23 May 2014

Incurable Frivolousness

W. N. P. Barbellion, Entry for 15 May 1915, The Journal of a Disappointed Man (London: Chatto & Windus, 1919), pp. 125-126:
Spent the day measuring the legs and antennae of lice to two places of decimals!

To the lay mind how fantastic this must seem! Indeed, I hope it is fantastic. I do not mind being thought odd. It seems almost fitting that an incurable dilettante like myself should earn his livelihood by measuring the legs of lice. I like to believe that such a bizarre manner of life suits my incurable frivolousness.

I am a Magpie in a Bagdad bazaar, hopping about, useless, inquisitive, fascinated by a lot of astonishing things: e.g., a book on the quadrature of the circle, the gubbertushed fustilugs passage in Burton's Anatomy of Melancholy, names like Mr Portwine or Mr Hogsflesh, Tweezer's Alley or Pickle Herring Street, the excellent, conceitful sonnets of Henry Constable or Petticoat Lane on a Sunday morning.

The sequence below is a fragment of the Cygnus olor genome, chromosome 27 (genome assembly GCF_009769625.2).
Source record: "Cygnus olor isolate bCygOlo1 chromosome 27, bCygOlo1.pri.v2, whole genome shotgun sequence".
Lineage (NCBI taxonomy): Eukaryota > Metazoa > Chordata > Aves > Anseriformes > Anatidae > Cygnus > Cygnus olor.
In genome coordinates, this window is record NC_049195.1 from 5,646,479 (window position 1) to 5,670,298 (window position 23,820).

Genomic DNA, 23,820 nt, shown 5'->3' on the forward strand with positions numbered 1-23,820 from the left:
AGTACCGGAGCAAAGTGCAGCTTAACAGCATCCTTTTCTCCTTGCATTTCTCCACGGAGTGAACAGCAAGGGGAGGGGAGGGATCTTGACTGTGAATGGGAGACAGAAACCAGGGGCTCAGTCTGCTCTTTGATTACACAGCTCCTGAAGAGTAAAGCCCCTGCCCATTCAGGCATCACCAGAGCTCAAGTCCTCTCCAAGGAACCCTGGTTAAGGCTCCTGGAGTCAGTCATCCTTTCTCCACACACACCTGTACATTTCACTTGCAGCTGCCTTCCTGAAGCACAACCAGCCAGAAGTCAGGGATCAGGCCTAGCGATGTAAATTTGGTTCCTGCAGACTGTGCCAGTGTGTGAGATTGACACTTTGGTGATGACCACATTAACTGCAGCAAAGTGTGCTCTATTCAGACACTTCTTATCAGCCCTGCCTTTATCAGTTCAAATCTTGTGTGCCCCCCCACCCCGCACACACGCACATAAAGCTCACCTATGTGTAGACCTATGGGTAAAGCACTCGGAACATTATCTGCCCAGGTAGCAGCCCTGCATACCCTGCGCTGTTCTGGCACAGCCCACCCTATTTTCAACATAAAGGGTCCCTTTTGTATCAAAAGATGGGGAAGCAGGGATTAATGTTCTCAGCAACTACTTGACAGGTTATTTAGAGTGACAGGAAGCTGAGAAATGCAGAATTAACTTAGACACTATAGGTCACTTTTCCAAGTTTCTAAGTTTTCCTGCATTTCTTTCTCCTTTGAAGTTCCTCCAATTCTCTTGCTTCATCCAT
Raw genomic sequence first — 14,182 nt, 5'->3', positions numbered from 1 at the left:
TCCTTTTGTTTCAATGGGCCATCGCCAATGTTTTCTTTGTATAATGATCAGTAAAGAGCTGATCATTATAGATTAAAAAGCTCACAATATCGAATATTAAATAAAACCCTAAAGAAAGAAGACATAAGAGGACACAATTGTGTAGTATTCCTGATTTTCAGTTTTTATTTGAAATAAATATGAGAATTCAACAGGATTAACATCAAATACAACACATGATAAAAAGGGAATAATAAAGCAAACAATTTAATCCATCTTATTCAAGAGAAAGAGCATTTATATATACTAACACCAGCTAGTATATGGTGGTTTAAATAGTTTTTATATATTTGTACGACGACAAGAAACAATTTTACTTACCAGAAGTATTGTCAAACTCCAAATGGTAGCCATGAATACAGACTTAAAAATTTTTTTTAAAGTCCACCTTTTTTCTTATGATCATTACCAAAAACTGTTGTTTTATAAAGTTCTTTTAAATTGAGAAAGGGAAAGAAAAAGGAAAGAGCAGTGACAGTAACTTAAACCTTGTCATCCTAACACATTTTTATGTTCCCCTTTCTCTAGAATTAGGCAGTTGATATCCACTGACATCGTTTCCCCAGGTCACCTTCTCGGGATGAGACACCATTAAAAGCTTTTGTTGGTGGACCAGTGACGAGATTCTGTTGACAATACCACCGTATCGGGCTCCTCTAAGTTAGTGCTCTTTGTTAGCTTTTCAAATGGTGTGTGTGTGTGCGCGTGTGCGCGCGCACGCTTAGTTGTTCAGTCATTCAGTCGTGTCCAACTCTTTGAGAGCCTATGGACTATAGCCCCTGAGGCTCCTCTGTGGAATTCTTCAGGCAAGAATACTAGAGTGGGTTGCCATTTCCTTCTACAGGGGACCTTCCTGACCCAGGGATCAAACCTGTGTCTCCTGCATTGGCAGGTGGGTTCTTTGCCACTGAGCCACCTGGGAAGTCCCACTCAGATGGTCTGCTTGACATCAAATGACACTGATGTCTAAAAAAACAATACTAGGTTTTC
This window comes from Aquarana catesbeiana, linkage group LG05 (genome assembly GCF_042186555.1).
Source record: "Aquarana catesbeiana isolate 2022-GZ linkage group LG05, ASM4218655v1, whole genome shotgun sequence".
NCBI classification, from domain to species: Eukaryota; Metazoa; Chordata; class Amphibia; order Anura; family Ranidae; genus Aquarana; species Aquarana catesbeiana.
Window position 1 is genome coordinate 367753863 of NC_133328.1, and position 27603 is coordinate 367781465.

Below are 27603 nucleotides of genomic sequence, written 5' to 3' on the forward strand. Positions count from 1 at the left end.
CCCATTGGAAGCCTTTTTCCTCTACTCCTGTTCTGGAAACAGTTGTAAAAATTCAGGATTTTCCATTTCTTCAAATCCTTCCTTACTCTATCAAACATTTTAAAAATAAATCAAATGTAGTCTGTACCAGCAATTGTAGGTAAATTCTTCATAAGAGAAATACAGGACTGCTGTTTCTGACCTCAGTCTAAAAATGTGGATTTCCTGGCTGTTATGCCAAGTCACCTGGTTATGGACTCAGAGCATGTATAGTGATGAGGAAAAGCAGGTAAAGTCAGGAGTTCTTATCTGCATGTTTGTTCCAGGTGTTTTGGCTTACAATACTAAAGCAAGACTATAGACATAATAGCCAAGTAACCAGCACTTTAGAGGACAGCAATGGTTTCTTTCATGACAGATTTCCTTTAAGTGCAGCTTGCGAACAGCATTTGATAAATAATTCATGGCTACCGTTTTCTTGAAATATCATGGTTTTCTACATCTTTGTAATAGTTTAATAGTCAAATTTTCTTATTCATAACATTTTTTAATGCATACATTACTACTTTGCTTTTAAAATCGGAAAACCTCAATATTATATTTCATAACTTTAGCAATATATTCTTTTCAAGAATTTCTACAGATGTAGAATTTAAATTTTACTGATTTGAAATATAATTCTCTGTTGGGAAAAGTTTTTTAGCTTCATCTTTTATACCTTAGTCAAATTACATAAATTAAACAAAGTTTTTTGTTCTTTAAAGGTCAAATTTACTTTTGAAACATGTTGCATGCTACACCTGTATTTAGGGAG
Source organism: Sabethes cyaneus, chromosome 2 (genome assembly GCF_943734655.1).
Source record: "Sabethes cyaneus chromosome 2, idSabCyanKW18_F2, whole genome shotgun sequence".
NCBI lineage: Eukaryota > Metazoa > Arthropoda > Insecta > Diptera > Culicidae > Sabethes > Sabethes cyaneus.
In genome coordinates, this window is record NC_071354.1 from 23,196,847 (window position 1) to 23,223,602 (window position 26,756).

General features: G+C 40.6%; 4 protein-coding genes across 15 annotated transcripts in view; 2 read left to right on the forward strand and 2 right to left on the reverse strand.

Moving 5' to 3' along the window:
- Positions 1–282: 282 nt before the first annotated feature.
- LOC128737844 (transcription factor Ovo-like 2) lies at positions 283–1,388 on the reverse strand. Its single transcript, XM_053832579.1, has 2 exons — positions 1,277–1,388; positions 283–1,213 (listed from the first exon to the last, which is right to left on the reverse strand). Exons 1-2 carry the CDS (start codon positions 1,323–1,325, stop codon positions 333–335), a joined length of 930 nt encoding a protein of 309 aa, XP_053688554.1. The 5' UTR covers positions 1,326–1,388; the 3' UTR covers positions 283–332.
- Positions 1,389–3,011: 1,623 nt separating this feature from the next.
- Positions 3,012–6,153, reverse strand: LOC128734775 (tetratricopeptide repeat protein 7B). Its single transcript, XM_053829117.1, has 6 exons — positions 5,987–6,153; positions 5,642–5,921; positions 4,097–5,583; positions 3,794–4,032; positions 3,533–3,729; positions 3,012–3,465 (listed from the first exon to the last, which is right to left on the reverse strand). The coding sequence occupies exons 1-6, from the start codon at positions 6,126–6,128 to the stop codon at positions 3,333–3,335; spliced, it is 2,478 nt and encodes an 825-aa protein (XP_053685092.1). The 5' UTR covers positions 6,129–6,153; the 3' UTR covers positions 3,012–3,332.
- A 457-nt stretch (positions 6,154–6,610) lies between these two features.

Colossal things such as Art, Science, etc., frighten me. I am afraid I should develop a thirst that would make me wish to drink the sea dry. My mind is a disordered miscellany. The world is too distracting. I cannot apply myself for long.